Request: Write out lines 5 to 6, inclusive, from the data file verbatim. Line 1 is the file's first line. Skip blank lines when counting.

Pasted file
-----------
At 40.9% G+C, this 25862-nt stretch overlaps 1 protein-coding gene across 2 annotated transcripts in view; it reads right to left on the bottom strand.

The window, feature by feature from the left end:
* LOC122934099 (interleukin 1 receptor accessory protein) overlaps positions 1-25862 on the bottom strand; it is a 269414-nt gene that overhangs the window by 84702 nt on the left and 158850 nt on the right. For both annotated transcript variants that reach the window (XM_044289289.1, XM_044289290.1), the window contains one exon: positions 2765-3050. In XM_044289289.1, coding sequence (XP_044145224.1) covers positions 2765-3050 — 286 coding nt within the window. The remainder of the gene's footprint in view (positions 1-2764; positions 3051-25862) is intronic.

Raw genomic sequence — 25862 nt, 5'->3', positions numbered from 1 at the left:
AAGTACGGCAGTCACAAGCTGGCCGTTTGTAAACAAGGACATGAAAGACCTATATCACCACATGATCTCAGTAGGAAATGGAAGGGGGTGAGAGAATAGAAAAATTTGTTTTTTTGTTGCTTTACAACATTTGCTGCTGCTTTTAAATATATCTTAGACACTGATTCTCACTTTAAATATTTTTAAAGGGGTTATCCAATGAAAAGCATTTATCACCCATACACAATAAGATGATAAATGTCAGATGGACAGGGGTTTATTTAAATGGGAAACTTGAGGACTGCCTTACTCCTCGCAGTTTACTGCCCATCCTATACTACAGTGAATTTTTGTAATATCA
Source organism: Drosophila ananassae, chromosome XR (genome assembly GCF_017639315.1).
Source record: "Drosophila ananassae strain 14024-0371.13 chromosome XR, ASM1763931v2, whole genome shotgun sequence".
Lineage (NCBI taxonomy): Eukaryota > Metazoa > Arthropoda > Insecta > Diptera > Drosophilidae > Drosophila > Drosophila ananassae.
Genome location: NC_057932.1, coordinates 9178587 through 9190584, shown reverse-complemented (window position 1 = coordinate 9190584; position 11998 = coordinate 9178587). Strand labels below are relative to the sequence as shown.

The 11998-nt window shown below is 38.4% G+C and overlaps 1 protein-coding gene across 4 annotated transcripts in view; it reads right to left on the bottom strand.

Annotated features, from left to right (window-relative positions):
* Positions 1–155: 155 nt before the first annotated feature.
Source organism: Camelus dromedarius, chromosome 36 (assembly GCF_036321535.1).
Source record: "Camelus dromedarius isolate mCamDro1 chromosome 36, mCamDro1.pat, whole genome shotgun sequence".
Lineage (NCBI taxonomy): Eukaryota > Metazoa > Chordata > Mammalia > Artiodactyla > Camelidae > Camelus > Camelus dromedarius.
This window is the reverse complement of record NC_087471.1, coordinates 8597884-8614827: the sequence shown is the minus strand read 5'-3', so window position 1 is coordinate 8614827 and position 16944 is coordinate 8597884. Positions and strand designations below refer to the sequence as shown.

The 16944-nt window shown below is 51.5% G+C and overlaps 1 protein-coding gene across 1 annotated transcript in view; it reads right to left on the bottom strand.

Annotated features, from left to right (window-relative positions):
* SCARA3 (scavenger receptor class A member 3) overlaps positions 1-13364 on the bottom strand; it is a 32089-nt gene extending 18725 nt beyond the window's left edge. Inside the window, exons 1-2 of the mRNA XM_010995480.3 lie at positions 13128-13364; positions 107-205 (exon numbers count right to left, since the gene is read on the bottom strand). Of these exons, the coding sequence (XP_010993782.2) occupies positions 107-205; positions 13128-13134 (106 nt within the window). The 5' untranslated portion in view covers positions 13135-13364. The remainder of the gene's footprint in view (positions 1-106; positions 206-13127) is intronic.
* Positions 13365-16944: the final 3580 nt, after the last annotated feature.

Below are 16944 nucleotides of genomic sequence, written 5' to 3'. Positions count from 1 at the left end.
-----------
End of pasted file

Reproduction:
AAGTACGGCAGTCACAAGCTGGCCGTTTGTAAACAAGGACATGAAAGACCTATATCACCACATGATCTCAGTAGGAAATGGAAGGGGGTGAGAGAATAGAAAAATTTGTTTTTTTGTTGCTTTACAACATTTGCTGCTGCTTTTAAATATATCTTAGACACTGATTCTCACTTTAAATATTTTTAAAGGGGTTATCCAATGAAAAGCATTTATCACCCATACACAATAAGATGATAAATGTCAGATGGACAGGGGTTTATTTAAATGGGAAACTTGAGGACTGCCTTACTCCTCGCAGTTTACTGCCCATCCTATACTACAGTGAATTTTTGTAATATCA
Source organism: Drosophila ananassae, chromosome XR (genome assembly GCF_017639315.1).